Sunday Walk 56 – C.S. Lewis on Miracles

What we learn from experience depends on the kind of philosophy we bring to experience.

C.S. Lewis, Miracles: A Preliminary Study, Page 11.

In Miracles C.S. Lewis wants to convince his readers that miracles, especially the grand miracle of the Incarnation where God became Man in Jesus, are possible and fitting. He does this by challenging views of nature, both theistic and atheistic, that reject the supernatural as a source for miracles.

Naturalism claims that supernatural reality does not exist implying that there could be no miracles. Lewis takes from Naturalism that nature is orderly, impersonal cause and effect processes. He then shows that our reasoning ability would not be the result of such processes. Whenever we reason we thereby demonstrate reality that Naturalism cannot explain without something else outside it.

Hence, given Naturalism’s presuppositions about nature, nature cannot be the whole show. Alvin Plantinga carried this idea further in his Evolutionary Argument Against Naturalism.

Combine Naturalism with some field of consciousness (to avoid the supernatural) and one gets Pantheism, an ancient but ever-popular form of spirituality. Lewis writes (pages 99-100), “The popular ‘religion’ excludes miracles because it excludes the ‘living God’ of Christianity and believes instead in a kind of God who obviously would not do miracles, or indeed anything else.

Although that characterization of Pantheism makes sense, it seems limited. These nature religions also have an ominous underbelly of demonic activity that Ephesians 6 warns us about. Miracles are wonders to our eyes. God is not the only source of them.

Furthermore, I see Platonism as a rationalization of these popular religions that Lewis objects to. However, and this is where my problems start, Lewis views Christianity as having “incorporated both” Platonism and Judaism (page 101). After reading his appendix on special providences I lost the ‘living God’ in all that philosophy.

There is much in Miracles of value especially when Lewis uses the presuppositions of Naturalism to argue for the supernatural, however, I suspect that Lewis accepted without adequate questioning many of the presuppositions of Naturalism such as impersonal natural laws and my own worldview inclines me to trust the Jewish scriptures over Plato.

Next Sunday I will look at miracles as presented by Greg Bahnsen.

The audio below is a reading of a shorter essay by Lewis on the topic of miracles.

C.S. Lewis, Miracles

Weekly Bible Reading:  Job (Audio)
Commentary: David Pawson, Job, Part 28 and Part 29, Unlocking the Bible


Train – Six Sentence Story

Six people wearing their required masks for passenger safety boarded the train heading downtown while Sam watched. He remembered the days when the station was full of people, of which he would have been one, going to work. Today he was waiting for the stopped train to move on so he could cross the tracks and proceed on his walk through the park.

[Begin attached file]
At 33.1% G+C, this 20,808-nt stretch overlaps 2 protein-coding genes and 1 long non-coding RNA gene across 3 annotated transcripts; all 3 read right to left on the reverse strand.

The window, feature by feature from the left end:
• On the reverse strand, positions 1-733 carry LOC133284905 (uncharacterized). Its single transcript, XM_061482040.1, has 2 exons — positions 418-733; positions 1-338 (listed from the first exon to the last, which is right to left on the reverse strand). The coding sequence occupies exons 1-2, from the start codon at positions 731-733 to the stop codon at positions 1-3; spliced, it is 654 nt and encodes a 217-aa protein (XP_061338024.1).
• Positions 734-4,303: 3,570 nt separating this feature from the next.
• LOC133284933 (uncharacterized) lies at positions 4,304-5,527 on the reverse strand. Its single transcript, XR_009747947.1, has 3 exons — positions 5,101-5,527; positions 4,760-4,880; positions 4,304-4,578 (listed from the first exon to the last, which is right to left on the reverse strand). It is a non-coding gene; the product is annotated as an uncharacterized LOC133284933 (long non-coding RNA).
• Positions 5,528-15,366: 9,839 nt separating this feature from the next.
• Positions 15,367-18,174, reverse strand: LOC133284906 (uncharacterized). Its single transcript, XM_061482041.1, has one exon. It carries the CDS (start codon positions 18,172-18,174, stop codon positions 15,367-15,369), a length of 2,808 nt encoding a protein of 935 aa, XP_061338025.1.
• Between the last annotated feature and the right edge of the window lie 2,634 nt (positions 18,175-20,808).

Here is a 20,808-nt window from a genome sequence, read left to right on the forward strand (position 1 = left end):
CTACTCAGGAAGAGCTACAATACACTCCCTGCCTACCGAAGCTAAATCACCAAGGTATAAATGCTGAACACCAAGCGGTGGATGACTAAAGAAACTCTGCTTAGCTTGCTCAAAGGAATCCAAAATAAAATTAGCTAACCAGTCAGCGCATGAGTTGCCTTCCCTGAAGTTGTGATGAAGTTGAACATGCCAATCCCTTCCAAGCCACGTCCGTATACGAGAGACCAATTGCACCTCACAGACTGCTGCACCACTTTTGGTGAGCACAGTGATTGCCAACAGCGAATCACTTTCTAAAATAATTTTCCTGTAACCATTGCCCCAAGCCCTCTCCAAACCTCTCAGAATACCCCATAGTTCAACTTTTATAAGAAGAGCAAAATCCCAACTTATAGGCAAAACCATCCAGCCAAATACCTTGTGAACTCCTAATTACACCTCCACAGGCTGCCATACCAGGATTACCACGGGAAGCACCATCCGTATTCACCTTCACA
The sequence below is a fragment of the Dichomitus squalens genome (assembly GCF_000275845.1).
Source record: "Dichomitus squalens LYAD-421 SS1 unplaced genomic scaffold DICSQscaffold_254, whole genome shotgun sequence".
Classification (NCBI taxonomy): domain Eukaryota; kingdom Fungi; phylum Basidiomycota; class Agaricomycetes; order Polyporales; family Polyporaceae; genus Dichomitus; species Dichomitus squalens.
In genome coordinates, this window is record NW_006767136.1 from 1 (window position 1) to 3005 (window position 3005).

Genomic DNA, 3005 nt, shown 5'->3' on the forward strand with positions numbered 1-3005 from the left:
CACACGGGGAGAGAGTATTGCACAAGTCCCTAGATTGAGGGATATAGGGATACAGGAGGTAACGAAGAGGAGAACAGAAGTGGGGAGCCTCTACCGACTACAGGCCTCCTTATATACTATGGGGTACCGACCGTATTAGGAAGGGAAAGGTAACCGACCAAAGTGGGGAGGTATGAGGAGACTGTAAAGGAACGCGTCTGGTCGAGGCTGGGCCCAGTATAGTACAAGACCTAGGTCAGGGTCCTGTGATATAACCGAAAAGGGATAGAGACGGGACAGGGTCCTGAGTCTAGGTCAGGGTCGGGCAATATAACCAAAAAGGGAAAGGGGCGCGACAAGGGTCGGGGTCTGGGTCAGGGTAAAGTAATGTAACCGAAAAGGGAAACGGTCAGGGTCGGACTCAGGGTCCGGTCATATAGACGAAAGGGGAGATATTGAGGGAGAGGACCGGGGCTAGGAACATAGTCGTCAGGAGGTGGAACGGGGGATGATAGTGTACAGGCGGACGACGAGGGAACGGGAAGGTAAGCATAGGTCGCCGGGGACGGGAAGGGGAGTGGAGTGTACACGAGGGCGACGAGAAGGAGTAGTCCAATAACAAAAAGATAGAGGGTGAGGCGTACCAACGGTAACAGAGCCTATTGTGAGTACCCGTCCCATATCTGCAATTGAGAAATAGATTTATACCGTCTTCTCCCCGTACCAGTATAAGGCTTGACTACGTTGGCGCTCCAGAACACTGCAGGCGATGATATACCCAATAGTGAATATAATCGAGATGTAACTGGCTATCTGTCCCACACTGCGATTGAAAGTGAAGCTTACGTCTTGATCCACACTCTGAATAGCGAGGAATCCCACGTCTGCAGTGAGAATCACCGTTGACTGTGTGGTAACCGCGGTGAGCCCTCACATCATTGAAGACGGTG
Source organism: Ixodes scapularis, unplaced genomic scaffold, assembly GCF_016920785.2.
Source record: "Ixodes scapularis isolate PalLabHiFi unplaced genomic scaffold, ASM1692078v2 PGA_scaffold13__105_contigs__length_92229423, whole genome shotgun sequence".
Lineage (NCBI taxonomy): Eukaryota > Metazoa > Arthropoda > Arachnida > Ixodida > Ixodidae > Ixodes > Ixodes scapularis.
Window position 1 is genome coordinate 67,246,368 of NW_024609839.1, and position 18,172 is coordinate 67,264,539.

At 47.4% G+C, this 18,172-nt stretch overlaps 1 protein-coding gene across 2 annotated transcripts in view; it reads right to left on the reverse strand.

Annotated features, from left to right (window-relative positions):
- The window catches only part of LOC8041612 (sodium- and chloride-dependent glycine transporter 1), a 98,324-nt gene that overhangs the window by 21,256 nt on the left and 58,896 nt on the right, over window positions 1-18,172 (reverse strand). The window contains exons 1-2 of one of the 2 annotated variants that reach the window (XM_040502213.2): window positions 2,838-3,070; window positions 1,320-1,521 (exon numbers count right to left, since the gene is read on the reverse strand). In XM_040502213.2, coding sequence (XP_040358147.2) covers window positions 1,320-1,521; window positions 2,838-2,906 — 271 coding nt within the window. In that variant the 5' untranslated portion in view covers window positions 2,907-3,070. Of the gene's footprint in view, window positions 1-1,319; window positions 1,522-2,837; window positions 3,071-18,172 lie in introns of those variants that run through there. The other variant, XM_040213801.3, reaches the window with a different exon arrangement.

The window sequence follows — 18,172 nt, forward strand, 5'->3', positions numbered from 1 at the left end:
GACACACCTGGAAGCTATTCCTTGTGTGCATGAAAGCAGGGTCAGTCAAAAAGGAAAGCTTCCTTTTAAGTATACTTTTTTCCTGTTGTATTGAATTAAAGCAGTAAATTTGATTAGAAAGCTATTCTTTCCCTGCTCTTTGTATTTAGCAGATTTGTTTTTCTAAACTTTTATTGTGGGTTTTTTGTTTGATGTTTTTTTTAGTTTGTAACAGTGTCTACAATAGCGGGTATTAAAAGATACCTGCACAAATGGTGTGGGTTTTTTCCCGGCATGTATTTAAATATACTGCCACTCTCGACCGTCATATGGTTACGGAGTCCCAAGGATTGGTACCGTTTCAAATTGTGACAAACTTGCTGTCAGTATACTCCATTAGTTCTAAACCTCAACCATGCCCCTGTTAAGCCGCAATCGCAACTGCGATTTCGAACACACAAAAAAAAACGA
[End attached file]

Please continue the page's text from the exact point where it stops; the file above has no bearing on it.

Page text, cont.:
Without realizing it Sam was near the center of a pentagram formed by two points in the station, two on the train and one across the tracks.

The media reports, carefully written days before the coordinated explosions occurred, said that a terrorist group had assumed responsibility but luckily an unusually high number of regular commuters had taken that specific day off. Sam would have described the event as his ticket home if he had known although if he had known he would not have taken his walk there that morning.

Denise offers the prompt word “train” to be used in this week’s Six Sentence Stories.

GirlieOnTheEdge Denise Farley's six-sentence-stories icon
GirlieOnTheEdge Denise Farley’s six-sentence-stories icon

Crook – Décima

He was a craft-less, cranky crook
who stole the money from some kid.
He ran and laughed at what he did
then found a darkened, dreary nook,
unwrapped the bills to have a look,
and counted dollars, one by one.
Just five? All singles? That’s no fun.
He wanted more. There were no more.
Complaining life was such a bore
the rats approached. This tale is done.

Ronovan Hester offers the rhyme work “crook” to be used in an A line of a décima having rhyme pattern ABBAACCDDC for this week’s challenge.

Ronovan's Decima Poetry Challenge Image
Ronovan’s Decima Poetry Challenge Image
Prairie Blossoms

Sunday Walk 55 – The Cross: Blessings and Curses

I call heaven and earth to record this day against you, that I have set before you life and death, blessing and cursing: therefore choose life, that both thou and thy seed may live:

Deuteronomy 30:19, King James Bible 1769